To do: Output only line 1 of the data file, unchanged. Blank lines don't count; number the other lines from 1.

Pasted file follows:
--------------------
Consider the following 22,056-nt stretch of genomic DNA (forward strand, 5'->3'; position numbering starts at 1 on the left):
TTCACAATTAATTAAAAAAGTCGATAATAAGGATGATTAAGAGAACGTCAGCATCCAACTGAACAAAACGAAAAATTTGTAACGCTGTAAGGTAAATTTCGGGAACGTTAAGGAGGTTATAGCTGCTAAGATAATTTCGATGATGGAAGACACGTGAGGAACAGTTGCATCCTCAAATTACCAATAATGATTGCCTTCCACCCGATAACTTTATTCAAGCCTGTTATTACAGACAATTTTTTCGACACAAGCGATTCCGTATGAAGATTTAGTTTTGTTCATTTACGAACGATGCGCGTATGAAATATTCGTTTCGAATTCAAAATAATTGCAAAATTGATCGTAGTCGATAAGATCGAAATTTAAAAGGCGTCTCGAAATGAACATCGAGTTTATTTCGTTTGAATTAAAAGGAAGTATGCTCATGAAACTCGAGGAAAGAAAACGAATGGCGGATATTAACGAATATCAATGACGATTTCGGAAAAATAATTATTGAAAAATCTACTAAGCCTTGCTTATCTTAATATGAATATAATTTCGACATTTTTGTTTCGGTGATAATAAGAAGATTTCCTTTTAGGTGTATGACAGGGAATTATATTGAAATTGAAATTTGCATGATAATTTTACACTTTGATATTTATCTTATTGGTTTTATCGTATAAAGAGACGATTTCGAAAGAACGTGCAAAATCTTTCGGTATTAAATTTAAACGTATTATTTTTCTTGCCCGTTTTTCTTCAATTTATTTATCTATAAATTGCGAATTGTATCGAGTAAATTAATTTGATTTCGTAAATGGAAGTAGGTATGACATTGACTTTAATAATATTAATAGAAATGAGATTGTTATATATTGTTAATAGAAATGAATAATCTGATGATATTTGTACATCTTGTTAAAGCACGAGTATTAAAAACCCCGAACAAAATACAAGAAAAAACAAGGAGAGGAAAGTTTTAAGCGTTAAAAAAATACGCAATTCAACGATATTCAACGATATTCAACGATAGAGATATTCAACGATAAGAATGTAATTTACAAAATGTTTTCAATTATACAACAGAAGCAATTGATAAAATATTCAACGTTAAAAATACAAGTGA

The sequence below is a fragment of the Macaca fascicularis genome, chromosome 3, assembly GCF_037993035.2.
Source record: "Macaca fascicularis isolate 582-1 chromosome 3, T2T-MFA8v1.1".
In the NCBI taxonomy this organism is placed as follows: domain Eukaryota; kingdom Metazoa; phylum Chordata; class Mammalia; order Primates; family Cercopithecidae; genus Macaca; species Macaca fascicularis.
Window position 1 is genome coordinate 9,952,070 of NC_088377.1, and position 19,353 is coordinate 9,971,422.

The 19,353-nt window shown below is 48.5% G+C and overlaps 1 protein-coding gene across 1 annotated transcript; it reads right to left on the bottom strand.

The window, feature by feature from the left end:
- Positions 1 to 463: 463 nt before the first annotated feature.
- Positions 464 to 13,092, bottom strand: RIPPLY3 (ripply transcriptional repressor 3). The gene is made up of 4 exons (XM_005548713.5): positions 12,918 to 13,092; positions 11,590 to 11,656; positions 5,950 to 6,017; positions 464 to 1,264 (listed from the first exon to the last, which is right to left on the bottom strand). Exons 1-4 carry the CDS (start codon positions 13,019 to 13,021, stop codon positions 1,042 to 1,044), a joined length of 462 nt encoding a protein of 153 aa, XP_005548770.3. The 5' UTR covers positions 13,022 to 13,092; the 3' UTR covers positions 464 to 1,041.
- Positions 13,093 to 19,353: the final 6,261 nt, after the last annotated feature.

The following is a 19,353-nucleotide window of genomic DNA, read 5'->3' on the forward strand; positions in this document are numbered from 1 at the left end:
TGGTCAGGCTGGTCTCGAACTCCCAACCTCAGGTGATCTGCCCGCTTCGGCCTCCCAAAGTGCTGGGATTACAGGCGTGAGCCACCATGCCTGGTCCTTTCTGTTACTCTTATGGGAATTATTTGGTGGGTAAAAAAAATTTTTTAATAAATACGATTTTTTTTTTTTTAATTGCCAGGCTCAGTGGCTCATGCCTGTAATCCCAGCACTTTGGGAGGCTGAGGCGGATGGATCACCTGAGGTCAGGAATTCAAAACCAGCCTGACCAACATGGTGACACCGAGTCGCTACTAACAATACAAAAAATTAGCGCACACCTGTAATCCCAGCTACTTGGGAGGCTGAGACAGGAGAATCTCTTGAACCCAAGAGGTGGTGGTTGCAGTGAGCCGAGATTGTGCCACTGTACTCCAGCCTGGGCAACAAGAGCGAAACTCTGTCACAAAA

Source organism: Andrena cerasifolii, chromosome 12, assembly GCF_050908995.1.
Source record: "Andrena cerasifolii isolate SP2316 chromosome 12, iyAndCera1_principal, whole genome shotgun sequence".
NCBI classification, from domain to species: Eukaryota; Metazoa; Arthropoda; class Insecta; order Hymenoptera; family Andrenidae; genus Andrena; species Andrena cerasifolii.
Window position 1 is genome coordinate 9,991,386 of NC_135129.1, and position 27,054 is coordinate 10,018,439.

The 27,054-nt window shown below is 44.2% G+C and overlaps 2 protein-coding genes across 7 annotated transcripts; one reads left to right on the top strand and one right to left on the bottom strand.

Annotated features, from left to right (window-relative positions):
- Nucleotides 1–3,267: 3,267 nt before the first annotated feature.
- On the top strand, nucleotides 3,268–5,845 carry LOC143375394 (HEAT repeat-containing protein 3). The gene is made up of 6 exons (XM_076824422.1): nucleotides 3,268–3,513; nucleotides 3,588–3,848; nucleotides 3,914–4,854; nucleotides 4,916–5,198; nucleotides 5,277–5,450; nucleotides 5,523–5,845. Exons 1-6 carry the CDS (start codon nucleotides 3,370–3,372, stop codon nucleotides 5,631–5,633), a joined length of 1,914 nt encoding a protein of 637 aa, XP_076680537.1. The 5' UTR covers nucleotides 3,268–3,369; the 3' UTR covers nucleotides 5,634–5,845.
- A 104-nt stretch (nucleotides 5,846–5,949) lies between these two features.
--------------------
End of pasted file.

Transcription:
Consider the following 22,056-nt stretch of genomic DNA (forward strand, 5'->3'; position numbering starts at 1 on the left):